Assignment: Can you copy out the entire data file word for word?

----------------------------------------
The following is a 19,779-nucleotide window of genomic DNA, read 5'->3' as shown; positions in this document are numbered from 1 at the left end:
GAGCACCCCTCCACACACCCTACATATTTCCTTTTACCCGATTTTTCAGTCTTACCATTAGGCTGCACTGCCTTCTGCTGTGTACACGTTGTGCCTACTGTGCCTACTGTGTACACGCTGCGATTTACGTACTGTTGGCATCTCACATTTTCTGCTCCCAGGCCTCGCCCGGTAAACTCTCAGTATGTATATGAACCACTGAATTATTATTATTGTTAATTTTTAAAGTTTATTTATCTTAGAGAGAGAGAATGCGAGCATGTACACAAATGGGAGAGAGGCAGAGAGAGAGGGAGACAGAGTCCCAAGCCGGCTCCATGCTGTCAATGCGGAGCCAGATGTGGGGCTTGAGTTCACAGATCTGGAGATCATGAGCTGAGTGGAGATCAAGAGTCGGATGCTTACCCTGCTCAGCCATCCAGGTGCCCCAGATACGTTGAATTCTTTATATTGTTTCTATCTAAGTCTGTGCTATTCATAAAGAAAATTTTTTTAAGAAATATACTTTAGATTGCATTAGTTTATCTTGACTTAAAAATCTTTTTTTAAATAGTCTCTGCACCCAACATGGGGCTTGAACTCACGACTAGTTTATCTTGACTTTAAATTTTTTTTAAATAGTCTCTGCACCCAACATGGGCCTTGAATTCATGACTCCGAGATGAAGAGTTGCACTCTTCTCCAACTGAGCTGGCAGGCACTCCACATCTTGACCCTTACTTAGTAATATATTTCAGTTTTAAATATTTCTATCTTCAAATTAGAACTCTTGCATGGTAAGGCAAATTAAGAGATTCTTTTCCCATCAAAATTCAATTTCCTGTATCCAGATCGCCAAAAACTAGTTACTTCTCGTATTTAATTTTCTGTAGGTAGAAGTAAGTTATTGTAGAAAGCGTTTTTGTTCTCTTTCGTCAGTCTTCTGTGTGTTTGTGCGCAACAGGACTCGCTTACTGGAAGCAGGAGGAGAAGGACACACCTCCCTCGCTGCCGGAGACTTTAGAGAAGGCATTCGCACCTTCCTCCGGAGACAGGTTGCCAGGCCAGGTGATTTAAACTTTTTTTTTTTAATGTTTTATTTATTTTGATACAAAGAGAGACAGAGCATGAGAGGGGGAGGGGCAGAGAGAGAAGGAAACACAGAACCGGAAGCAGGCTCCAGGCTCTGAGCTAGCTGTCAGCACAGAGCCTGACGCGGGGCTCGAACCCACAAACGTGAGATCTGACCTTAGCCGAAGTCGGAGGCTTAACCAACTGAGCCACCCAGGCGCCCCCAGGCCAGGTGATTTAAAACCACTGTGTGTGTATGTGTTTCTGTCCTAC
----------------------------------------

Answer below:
The following is a 19,779-nucleotide window of genomic DNA, read 5'->3' as shown; positions in this document are numbered from 1 at the left end:
GAGCACCCCTCCACACACCCTACATATTTCCTTTTACCCGATTTTTCAGTCTTACCATTAGGCTGCACTGCCTTCTGCTGTGTACACGTTGTGCCTACTGTGCCTACTGTGTACACGCTGCGATTTACGTACTGTTGGCATCTCACATTTTCTGCTCCCAGGCCTCGCCCGGTAAACTCTCAGTATGTATATGAACCACTGAATTATTATTATTGTTAATTTTTAAAGTTTATTTATCTTAGAGAGAGAGAATGCGAGCATGTACACAAATGGGAGAGAGGCAGAGAGAGAGGGAGACAGAGTCCCAAGCCGGCTCCATGCTGTCAATGCGGAGCCAGATGTGGGGCTTGAGTTCACAGATCTGGAGATCATGAGCTGAGTGGAGATCAAGAGTCGGATGCTTACCCTGCTCAGCCATCCAGGTGCCCCAGATACGTTGAATTCTTTATATTGTTTCTATCTAAGTCTGTGCTATTCATAAAGAAAATTTTTTTAAGAAATATACTTTAGATTGCATTAGTTTATCTTGACTTAAAAATCTTTTTTTAAATAGTCTCTGCACCCAACATGGGGCTTGAACTCACGACTAGTTTATCTTGACTTTAAATTTTTTTTAAATAGTCTCTGCACCCAACATGGGCCTTGAATTCATGACTCCGAGATGAAGAGTTGCACTCTTCTCCAACTGAGCTGGCAGGCACTCCACATCTTGACCCTTACTTAGTAATATATTTCAGTTTTAAATATTTCTATCTTCAAATTAGAACTCTTGCATGGTAAGGCAAATTAAGAGATTCTTTTCCCATCAAAATTCAATTTCCTGTATCCAGATCGCCAAAAACTAGTTACTTCTCGTATTTAATTTTCTGTAGGTAGAAGTAAGTTATTGTAGAAAGCGTTTTTGTTCTCTTTCGTCAGTCTTCTGTGTGTTTGTGCGCAACAGGACTCGCTTACTGGAAGCAGGAGGAGAAGGACACACCTCCCTCGCTGCCGGAGACTTTAGAGAAGGCATTCGCACCTTCCTCCGGAGACAGGTTGCCAGGCCAGGTGATTTAAACTTTTTTTTTTTAATGTTTTATTTATTTTGATACAAAGAGAGACAGAGCATGAGAGGGGGAGGGGCAGAGAGAGAAGGAAACACAGAACCGGAAGCAGGCTCCAGGCTCTGAGCTAGCTGTCAGCACAGAGCCTGACGCGGGGCTCGAACCCACAAACGTGAGATCTGACCTTAGCCGAAGTCGGAGGCTTAACCAACTGAGCCACCCAGGCGCCCCCAGGCCAGGTGATTTAAAACCACTGTGTGTGTATGTGTTTCTGTCCTAC